Psalm 145: Praise Under the Figs

Feast of Saint Bartholomew, Apostle

August 24, 2020


Today, in God’s Lavish Mercy, on this Feast of St. Bartholomew, we pray with Psalm 145. And what a perfect choice!

Your friends make known, O Lord, 
the glorious splendor of your Kingdom.

As our Gospel today indicates, many believe that Bartholomew is the same person as Nathaniel – in fact Nathaniel bar Talmai, (Talmai meaning “farmer”, or “son of the furrows”).

Praying with Psalm 145, I picture Nathaniel leaning back into his ancient fig tree, his fingers burrowing into the fertile earth around him. What might have been his deep thoughts as he dissolved into the fig tree’s generous shade?

Knowing Psalm 145 by heart, perhaps Nathaniel prayed it in his own very personal words:

Make me your loyal friend, O Lord.
I see your glory in all Creation.
Let me help others see that glory,
see themselves as a precious part of You.

Maybe Nathaniel had retreated to that tree because the noise around him didn’t hold an answer to his longing. He needed silence to remember that God will always find a way to bring our holy desires to fruition – just like the nearly sweet, unripe figs dancing just over Nathaniel’s pondering head:

The LORD is just in all his ways
and holy in all his works.
The LORD is near to all who call upon him,
to all who call upon him in truth.

Psalm 145:17

Nathaniel found his truth, his answer that day. It walked right up to him in the form of his buddy Philip:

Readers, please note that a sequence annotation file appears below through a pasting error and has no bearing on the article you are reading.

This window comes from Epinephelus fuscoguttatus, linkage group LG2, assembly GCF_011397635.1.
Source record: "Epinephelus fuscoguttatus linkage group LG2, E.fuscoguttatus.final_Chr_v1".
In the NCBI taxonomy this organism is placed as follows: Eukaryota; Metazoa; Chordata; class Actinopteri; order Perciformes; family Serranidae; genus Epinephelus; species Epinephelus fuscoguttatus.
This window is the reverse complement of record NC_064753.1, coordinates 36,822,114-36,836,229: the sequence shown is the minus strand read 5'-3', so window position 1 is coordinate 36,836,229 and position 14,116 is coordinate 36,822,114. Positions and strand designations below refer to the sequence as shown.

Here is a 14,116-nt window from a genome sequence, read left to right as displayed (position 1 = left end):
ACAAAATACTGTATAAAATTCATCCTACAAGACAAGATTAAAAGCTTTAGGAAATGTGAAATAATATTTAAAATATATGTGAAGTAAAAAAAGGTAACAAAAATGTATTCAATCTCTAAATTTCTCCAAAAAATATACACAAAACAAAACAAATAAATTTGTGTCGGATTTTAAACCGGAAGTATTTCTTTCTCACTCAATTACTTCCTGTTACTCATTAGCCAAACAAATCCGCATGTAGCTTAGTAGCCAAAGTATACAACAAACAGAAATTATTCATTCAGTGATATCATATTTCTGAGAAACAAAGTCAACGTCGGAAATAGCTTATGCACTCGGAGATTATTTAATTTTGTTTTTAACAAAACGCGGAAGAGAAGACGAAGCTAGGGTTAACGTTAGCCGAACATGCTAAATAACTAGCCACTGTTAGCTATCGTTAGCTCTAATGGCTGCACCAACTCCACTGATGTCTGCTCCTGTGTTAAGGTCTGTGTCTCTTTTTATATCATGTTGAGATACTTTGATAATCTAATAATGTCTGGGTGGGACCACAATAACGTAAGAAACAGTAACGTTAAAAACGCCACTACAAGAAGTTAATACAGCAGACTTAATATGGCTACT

Philip found Nathanael and told him,
“We have found the one about whom Moses wrote in the law,
and also the prophets, Jesus son of Joseph, from Nazareth.”

John 1:45

Nathaniel, perhaps his head and belly still full of figs, takes a little while to get the full picture. But when he does, he gets it completely, unreservedly, and forever:

Rabbi, you are the Son of God;
you are the King of Israel….

John1:49

You are the One we pray for in our psalms. 
You are the One we have waited for.


The beautiful thing for Nathaniel is that Jesus was waiting for him too.

Before Philip called you, I saw you under the fig tree.

John 1:48

We’re all under some kind of shadow at times, longing to hear the invitation of God. The story of Nathaniel assures us that the call will come through our hopeful prayer and deep desire for God’s glory.

Let all your works give you thanks, O LORD,
and let your faithful ones bless you.
Let them discourse of the glory of your Kingdom
and speak of your might.


Poetry:  Joy and Peace in Believing by William Cowper, an English poet and hymnodist. One of the most popular poets of his time, Cowper changed the direction of 18th century nature poetry by writing of everyday life and scenes of the English countryside.

Sometimes a light surprises
The Christian while he sings;
It is the Lord who rises
With healing on His wings;
When comforts are declining,
He grants the soul again
A season of clear shining,
To cheer it after rain.

In holy contemplation
We sweetly then pursue
The theme of God's salvation,
And find it ever new;
Set free from present sorrow,
We cheerfully can say,
E'en let the unknown to-morrow
Bring with it what it may!

It can bring with it nothing,
But He will bear us through;
Who gives the lilies clothing,